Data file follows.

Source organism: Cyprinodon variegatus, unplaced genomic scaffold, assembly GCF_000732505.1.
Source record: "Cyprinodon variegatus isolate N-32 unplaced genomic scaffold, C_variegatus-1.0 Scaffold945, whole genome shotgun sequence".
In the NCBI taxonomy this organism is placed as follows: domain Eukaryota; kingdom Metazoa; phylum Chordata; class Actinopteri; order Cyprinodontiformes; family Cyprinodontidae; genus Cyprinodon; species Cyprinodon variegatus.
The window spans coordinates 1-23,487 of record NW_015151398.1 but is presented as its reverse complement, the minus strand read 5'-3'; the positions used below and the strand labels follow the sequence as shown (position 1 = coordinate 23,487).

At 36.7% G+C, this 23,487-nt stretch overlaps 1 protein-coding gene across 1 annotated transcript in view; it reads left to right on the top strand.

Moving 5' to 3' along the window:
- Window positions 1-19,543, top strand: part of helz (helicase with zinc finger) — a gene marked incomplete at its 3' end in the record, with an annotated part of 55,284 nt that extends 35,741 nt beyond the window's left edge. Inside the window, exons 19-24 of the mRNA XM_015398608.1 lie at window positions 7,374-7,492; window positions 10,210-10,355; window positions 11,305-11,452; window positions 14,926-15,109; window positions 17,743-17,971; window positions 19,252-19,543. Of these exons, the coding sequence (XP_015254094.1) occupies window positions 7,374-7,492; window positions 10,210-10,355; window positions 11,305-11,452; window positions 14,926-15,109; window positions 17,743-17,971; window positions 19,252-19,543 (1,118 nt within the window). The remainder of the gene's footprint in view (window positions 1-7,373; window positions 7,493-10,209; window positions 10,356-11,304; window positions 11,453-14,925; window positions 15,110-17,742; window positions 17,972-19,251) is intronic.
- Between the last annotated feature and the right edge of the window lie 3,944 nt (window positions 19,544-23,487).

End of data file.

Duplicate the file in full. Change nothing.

Source organism: Cyprinodon variegatus, unplaced genomic scaffold, assembly GCF_000732505.1.
Source record: "Cyprinodon variegatus isolate N-32 unplaced genomic scaffold, C_variegatus-1.0 Scaffold945, whole genome shotgun sequence".
In the NCBI taxonomy this organism is placed as follows: domain Eukaryota; kingdom Metazoa; phylum Chordata; class Actinopteri; order Cyprinodontiformes; family Cyprinodontidae; genus Cyprinodon; species Cyprinodon variegatus.
The window spans coordinates 1-23,487 of record NW_015151398.1 but is presented as its reverse complement, the minus strand read 5'-3'; the positions used below and the strand labels follow the sequence as shown (position 1 = coordinate 23,487).

At 36.7% G+C, this 23,487-nt stretch overlaps 1 protein-coding gene across 1 annotated transcript in view; it reads left to right on the top strand.

Moving 5' to 3' along the window:
- Window positions 1-19,543, top strand: part of helz (helicase with zinc finger) — a gene marked incomplete at its 3' end in the record, with an annotated part of 55,284 nt that extends 35,741 nt beyond the window's left edge. Inside the window, exons 19-24 of the mRNA XM_015398608.1 lie at window positions 7,374-7,492; window positions 10,210-10,355; window positions 11,305-11,452; window positions 14,926-15,109; window positions 17,743-17,971; window positions 19,252-19,543. Of these exons, the coding sequence (XP_015254094.1) occupies window positions 7,374-7,492; window positions 10,210-10,355; window positions 11,305-11,452; window positions 14,926-15,109; window positions 17,743-17,971; window positions 19,252-19,543 (1,118 nt within the window). The remainder of the gene's footprint in view (window positions 1-7,373; window positions 7,493-10,209; window positions 10,356-11,304; window positions 11,453-14,925; window positions 15,110-17,742; window positions 17,972-19,251) is intronic.
- Between the last annotated feature and the right edge of the window lie 3,944 nt (window positions 19,544-23,487).